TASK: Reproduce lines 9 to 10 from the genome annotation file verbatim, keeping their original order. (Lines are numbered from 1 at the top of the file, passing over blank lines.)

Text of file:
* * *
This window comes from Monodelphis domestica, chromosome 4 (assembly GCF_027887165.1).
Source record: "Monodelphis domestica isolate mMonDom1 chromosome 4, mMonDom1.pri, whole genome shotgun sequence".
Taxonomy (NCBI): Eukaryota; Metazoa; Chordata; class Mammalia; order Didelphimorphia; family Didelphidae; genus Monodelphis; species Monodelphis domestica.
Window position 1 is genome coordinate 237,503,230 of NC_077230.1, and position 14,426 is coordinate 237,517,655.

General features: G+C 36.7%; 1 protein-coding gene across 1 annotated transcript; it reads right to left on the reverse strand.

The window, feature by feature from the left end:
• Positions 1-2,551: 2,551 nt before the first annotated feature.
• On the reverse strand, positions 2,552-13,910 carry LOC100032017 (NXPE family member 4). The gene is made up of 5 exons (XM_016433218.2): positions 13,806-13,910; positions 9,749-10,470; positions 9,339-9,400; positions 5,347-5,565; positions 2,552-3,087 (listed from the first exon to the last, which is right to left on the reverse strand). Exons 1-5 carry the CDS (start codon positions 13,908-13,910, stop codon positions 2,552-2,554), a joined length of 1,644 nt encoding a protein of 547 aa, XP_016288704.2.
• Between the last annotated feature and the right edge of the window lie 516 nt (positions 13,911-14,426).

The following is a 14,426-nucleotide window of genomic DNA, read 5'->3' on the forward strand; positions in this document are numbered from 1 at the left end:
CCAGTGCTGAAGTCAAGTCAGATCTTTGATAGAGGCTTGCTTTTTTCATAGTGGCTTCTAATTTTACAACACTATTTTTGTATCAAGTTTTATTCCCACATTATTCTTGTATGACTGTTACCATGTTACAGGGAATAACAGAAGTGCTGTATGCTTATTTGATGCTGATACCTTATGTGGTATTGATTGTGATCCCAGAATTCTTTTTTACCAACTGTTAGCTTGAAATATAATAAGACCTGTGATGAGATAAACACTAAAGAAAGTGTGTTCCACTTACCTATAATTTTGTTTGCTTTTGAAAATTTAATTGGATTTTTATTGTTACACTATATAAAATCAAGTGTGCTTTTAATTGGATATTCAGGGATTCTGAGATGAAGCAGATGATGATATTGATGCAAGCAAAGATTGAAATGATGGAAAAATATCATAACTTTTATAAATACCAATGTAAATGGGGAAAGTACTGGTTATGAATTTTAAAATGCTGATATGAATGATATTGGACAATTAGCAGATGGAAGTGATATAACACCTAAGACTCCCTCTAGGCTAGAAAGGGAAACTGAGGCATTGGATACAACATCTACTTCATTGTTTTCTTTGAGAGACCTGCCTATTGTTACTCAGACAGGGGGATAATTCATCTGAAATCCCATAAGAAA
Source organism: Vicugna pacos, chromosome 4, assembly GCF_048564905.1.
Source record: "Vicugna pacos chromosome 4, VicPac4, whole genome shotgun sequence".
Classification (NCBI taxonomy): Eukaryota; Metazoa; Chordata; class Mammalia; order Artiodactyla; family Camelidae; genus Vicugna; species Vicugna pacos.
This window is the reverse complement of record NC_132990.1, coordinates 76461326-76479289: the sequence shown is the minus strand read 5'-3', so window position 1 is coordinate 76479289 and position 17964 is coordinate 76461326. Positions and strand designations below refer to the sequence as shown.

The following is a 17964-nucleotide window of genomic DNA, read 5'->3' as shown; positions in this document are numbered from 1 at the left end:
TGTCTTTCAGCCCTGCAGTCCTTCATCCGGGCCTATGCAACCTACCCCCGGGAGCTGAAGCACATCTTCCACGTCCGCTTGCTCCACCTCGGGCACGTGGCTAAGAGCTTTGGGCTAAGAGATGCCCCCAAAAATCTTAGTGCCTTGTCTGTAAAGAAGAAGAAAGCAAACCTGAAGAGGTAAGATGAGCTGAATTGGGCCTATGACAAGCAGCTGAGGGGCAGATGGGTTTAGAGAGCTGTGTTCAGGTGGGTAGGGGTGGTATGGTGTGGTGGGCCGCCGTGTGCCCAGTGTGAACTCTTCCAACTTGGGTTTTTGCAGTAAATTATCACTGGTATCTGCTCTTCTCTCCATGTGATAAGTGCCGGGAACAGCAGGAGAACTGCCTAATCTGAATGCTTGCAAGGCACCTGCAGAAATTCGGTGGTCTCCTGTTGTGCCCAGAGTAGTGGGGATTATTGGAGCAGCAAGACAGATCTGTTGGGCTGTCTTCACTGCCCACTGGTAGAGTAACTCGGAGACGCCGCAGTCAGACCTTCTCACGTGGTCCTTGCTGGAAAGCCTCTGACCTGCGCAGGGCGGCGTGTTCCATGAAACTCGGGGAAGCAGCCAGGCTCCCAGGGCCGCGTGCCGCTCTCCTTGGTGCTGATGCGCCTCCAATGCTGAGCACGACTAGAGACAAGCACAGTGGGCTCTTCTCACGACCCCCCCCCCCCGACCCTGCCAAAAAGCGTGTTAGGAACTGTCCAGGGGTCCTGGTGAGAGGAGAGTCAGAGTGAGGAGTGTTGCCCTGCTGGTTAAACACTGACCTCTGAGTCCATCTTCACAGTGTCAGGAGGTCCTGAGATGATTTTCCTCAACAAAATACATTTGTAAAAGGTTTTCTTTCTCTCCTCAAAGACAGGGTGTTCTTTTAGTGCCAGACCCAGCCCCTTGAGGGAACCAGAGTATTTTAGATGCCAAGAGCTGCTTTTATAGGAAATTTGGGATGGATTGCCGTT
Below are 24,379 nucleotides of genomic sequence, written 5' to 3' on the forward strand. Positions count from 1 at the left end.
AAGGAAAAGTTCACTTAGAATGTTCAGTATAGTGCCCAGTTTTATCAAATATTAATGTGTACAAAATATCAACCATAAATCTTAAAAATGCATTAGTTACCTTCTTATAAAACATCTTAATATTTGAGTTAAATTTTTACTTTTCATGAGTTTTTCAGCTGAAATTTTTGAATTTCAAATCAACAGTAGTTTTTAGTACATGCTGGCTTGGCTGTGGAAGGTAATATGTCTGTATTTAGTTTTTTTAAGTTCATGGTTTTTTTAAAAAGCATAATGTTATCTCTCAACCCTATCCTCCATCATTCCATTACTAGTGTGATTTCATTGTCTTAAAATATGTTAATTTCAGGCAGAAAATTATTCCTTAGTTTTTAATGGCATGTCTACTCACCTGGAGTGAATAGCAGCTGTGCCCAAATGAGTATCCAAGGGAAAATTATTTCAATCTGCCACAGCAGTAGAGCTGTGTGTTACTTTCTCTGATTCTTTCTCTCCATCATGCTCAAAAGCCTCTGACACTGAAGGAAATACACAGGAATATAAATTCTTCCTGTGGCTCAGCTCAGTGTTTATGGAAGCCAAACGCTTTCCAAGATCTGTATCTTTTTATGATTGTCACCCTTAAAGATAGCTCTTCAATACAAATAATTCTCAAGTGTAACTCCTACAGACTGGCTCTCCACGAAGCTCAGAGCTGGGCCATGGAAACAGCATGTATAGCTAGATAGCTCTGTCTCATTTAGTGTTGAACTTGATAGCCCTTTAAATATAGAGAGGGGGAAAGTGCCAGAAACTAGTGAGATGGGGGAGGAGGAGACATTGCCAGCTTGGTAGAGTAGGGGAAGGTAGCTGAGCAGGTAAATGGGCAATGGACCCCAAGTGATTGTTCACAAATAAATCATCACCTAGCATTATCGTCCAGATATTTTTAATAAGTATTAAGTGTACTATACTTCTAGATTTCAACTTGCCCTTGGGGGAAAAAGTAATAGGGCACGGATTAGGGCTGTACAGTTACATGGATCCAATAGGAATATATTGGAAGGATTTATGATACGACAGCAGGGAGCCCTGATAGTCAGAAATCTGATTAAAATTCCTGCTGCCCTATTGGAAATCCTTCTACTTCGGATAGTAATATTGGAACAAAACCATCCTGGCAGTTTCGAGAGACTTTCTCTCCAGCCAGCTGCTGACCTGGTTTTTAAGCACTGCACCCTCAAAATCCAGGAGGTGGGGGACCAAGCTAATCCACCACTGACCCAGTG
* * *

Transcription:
• Between the last annotated feature and the right edge of the window lie 516 nt (positions 13,911-14,426).

The following is a 14,426-nucleotide window of genomic DNA, read 5'->3' on the forward strand; positions in this document are numbered from 1 at the left end: